“…your Father knoweth what things ye have need of, before ye ask him.”
— Matt. 6:8
Sometime around 1989, my internal clock calibrated itself for Rawaki Island. This would be fine if I lived on Rawaki Island, but I don’t. Nobody else does, either, except for a few seagulls and feral rabbits, and I don’t think any of them are hiring.
I’m healthiest, happiest and most productive when I can go to bed about 3 a.m. and get up around 11. When I try to move that schedule up more than an hour or two, I end up with all kinds of obnoxious little symptoms that make life unpleasant and hamper my productivity.
I’ve tried every imaginable technique to reset my internal clock. I finally exhausted all my own ideas and sought help from a doctor, who recommended meditating; shutting off my electronic devices a couple of hours before bedtime; and taking melatonin.
The melatonin made me sick; the other recommendations, while pleasant, did nothing to alter my natural sleep cycle.
Frustrated, I Googled “circadian rhythm” last night and discovered there’s a name for the way I’ve slept for the last quarter-century. It’s called delayed sleep phase syndrome, and it affects about 3 out of every 2,000 people.
DSPS can be very difficult to treat, and since most people have never heard of it and regard “my body runs on Kiribati Standard Time” as a bullshit excuse for sleeping in, the easiest solution for most people with DSPS is to find a job with a schedule that matches their internal clock and move on.
I’d never heard of DSPS when I sat down to meditate the other night, but as I settled into the Fortress of Solitude and tried to concentrate on my breathing, my mind started to wander (as usual), and I got to thinking about the Sermon on the Mount, which I decided was an acceptable thing to think about while meditating, since it’s practically a Zen text anyway and thus conducive to relaxation.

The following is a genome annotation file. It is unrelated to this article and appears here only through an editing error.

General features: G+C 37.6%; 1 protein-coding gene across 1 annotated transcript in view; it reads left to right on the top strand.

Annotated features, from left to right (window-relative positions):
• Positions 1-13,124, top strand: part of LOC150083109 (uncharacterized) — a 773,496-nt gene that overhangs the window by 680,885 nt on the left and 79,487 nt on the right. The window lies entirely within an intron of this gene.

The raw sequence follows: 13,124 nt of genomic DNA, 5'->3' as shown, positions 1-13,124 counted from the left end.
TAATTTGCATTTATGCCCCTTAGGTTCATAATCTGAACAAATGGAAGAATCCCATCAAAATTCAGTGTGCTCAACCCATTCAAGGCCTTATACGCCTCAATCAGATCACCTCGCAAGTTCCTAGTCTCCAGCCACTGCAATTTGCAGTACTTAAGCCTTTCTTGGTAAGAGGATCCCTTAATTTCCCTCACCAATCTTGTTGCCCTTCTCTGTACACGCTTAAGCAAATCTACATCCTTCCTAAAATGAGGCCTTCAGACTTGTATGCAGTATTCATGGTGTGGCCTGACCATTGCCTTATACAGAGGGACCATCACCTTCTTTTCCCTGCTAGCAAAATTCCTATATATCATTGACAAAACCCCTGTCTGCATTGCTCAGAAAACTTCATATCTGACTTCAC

Less than 24 hours after I’d considered the lilies of the field and beheld the birds of the air, my boss called me into his office — apropos of nothing — to tell me he was switching me from reporting to copy editing.
This means I won’t have to be at work until 3 p.m., and I’ll be able to stay up until 3 a.m. every night without running late or making myself sick. I might even have time to squeeze in a jog before work.
Behold the birds of the air.
Especially the seagulls fishing on Rawaki Island.
3 thoughts on “Birds of the air”
I suspect the incidence is a lot higher than 3 in 2000. I also suspect that’s what Mom had. My sleep patterns are somewhat more weird. I am, by nature and preference, an early riser. Left to my own devices, I would likely rise at about 3:30 am and go strong until noon. By 2:30 I could really use a nap, probably an hour, and would probably go to bed again around 9:00 pm. I guess I should have been a farmer. It’s a rare night that I get more than 5 hours’ sleep.
I forgot Grandma was a nightowl, too.
BTW, your early-morning sleep cycle is called “Advanced Sleep Phase Syndrome.” Basically, you’re on the same time zone as Brazil, while I’m on the same time zone as part of Kiribati. I wonder if it hit anybody else? Does Jean have weird sleep cycles? Or Grace? Or Oliver? It’d be interesting to see how — and to what extent — this runs in families.